Optimization tests further increase recycling process capacity

356% Increase of pilot plant pre-leach process capacity to 292 kg/day of lithium-ion battery cathode scrap material.

American Manganese Inc. (AMY) has reported that the Company’s contract research lab, Kemetco Research, has further optimized the processing capacity of the pilot plant’s pre-leach stage from 160kg/day to 292 kg/day of lithium-ion battery cathode scrap material.

The pre-leach stage is where the cathode active material –comprised of lithium, nickel, cobalt and manganese – is separated from the aluminium foil. The improvement can be attributed to the specialized pieces of equipment.

Prior to the recent optimization results, the pre-leach processing capacity was successfully increased from 64 kg/day to 160 kg/day with engineering upgrades, including thermal control of exothermic reactions, which enabled the lithium-ion battery cathode recycling pilot plant to operate at a higher pulp density.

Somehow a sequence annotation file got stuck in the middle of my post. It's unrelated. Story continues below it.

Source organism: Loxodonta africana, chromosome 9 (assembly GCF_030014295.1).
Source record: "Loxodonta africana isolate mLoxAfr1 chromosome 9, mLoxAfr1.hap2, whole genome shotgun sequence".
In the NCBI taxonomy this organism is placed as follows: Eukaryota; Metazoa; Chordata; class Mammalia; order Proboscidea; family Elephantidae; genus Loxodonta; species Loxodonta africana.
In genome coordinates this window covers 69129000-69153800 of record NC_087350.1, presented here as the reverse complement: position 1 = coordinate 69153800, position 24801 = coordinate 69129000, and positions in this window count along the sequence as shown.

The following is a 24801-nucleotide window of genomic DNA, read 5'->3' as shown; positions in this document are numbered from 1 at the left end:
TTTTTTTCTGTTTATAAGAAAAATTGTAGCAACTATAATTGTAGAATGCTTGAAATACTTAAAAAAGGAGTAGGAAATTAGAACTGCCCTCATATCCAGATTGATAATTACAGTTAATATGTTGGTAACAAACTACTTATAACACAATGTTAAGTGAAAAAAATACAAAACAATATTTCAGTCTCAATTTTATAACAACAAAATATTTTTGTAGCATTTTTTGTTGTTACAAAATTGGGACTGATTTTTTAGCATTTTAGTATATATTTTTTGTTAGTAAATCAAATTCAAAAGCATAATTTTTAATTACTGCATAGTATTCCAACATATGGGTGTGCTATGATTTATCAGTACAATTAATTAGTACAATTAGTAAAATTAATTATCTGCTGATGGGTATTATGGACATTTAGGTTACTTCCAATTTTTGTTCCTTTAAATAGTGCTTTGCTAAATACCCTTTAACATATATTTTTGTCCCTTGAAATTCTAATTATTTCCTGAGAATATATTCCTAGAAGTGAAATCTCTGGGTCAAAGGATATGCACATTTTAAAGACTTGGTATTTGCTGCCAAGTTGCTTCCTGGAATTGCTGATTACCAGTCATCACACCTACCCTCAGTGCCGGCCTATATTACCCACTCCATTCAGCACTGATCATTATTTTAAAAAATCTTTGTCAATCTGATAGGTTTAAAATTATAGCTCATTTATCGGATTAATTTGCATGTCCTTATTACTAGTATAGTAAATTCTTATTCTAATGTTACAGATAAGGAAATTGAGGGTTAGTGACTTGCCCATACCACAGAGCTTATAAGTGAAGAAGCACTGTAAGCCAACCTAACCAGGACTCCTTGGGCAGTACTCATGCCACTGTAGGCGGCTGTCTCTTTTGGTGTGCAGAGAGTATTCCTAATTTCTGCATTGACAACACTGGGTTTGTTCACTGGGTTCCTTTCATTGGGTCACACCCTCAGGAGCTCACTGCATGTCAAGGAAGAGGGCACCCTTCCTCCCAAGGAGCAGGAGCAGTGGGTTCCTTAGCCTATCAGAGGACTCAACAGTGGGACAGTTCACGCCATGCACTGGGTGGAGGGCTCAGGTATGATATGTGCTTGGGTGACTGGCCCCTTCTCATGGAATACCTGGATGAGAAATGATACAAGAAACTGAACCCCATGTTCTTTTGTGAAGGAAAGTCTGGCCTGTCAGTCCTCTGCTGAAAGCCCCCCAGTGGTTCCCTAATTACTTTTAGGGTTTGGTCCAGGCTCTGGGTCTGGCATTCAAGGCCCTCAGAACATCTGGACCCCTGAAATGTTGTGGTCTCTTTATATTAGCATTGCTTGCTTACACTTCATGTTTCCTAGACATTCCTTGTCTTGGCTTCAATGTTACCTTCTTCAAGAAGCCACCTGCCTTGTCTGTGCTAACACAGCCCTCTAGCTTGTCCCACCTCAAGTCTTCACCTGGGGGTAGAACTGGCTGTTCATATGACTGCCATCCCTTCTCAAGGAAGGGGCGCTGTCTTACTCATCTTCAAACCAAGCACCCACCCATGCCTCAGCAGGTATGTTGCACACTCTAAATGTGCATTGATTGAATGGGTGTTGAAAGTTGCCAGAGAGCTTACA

“Optimization testing has been a beneficial learning curve and we are thrilled to announce a 356% increase in the pre-leach processing capacity of the pilot plant, which we can incorporate into the detailed engineering of our commercial plant design,” said Larry Reaugh, President and CEO of American Manganese.

In response to the pre-leach processing capacity upgrades, American Manganese and Kemetco will advance the pilot plant optimization testing by increasing the capacity of the subsequent leach circuit to balance the greatly increased capacity of the pre-leach stage.

Lithium-ion battery cathode scrap from battery megafactories is an immediate opportunity in the recycling market and American Manganese recognized this early by commissioning the pilot plant project and strategizing the commercial plant around cathode scrap feedstock.

An average lithium-ion battery scrap rate of 10% could result in as much as 64,000 tonnes lithium chemical, 96,000 tonnes graphite anode, 45,000 tonnes nickel, 18,000 tonnes cobalt, 22,000 tonnes manganese being recycled by 2025, which would be equivalent to the entire lithium-ion battery market in 2017.

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